Some people find using the telephone a great pleasure and an asset. In today’s world, hardly anyone is without a mobile phone.

We have transitioned quickly, in the space of twenty years, from mostly having house phones or landlines to having billions of people that have access to Smartphones or new cell phones.

Parents buy phones for young children so they can always be in touch. People buy the latest models, so that they can always follow the latest trends.

And some people buy these devices, because it is a necessity.

Technologically, the gadgets keep improving and they have new features and new apps. Before, new cell phones were just for talking. Now, you can do a multitude of activities. For example, texting, browsing the internet, downloading applications, doing research, playing games and video chatting with loved ones.

Phones for People with Hearing Loss

However, with these improvements, come an even greater ability to be inclusive. They are more flexible and accommodating enough for people with hearing loss. We now have phones strictly for the hearing impaired.

Generally, those who suffer from a hearing impairment would have great difficulty using a mobile phone for conversations. But today, there are phones that work well with a hearing aid and can eliminate any external noises.

What is an Assistive Hearing Cell Phones?

So, you might be asking yourself, how is this possible. Well, man continues to develop great modern marvels. But these assistive devices enhance the phone conversation for a person who is hearing impaired.

After the creation of the Hearing Aid Compatibility Act of 1988 by the Federal Communications Commission, all manufacturers of mobile phones had to design their models to be companionable with a hearing aid. By 2003, this was further adjusted to include mobile phones.

The Hearing Aid Compatibility Act of 1988

According to the Compatibility Act, “the Commission shall require that all essential telephones, and all telephones manufactured in the United States (other than for export) more than one year after the date of enactment of the Hearing Aid Compatibility Act of 1988 or imported for use in the United States more than one year after such date, provide internal means for effective use with hearing aids that are designed to be compatible with telephones which meet established technical standards for hearing aid compatibility.”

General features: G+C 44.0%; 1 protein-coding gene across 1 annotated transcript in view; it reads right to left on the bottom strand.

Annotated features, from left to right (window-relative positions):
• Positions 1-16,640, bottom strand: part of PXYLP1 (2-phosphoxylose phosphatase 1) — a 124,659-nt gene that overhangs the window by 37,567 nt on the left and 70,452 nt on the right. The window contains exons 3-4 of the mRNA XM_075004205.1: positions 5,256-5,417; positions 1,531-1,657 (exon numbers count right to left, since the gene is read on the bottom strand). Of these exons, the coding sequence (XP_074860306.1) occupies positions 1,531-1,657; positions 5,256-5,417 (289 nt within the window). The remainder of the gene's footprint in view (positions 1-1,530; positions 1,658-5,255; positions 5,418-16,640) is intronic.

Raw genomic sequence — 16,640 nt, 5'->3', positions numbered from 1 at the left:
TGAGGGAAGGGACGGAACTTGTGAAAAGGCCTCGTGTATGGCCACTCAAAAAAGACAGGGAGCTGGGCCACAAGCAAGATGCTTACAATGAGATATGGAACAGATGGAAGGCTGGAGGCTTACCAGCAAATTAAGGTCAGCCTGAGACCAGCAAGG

It further states, which phones must adhere to the regulations. These include:

  1. “telephones used with public mobile services;
  2. telephones used with private radio services;
  3. cordless telephones; and
  4. secure telephones.”

Cordless telephones would refer to cell, mobile or Smartphones.

How Are You Listening to the Phone Conversation?

The right hearing impaired phone for you will depend on how you are planning on listening to your phone conversation. Because the phone you use, must be compatible with your type of hearing device.

You can opt to listen with a telecoil feature or you can listen acoustically.

1. Telecoil Coupling

If you have a greater degree of hearing loss, then this is probably the best option for you.

This telecoil option works by conducting the electromagnetic energy that is transmitted from your phone. It sends it to the hearing aid processor, rather than directly through the hearing aid microphone.

This can be a manual or an automatic process. It depends on your hearing aid. Because generally, the hearing device sometimes picks up the electromagnetic field transmitted from the assistive hearing cell phones. If not, then it will require that you switch to the telecoil or “T” mode yourself.

To know which option you have, just ask your hearing healthcare provider.

2. Acoustic Coupling

This is a simplified approach. The person who is wearing the hearing aid just needs to place the receiver of the phone to the hearing aid microphone.

Generally, people with a moderate case of hearing loss can do this. Because you will not only hear the person speaking on the phone, but you will also hear any background noises as well.

Features of Assistive Hearing Cell Phones

Assistive listening devices have additional features. Again, these are in keeping with the Hearing Aid Compatibility Act of 1988 by the Federal Communications Commission.

1. Volume Control

Assistive hearing cell phones have features to adjust the volume upwards or downwards. It is a necessary component to work along with an individual’s hearing aid.

The controls are not just for listening to the phone conversation. But, it is to adjust the ringer as well.

In addition, you will have another general feature, which is the ability to alter your ringtone. People will prefer a certain kind of ringtone, because it is easier to hear.

2. Incoming Call Alerts

There are other elements that will make the owner of the phone more aware that a call is coming in. This includes vibration and flashing lights. You will find this helpful, if you are in a noisy environment or if you are listening to something else with the volume turned up.

For example, your television programming.

3. Speaker Phone

A speaker phone is helpful on phones for hearing impaired persons. This is because it helps to eliminate any interference that might occur between the phone device and the hearing aid.

Get an Assistive Hearing Cell Phone Today

If you are struggling with finding the right device, because you suffer from hearing loss, just ask or visit a phone retailer.

All brands are required by law to have a suitable model for your use. They have many great features including speech to text, volume control, flashing lights and a variety of call alerts. And they look no different from the everyday mobile phones.

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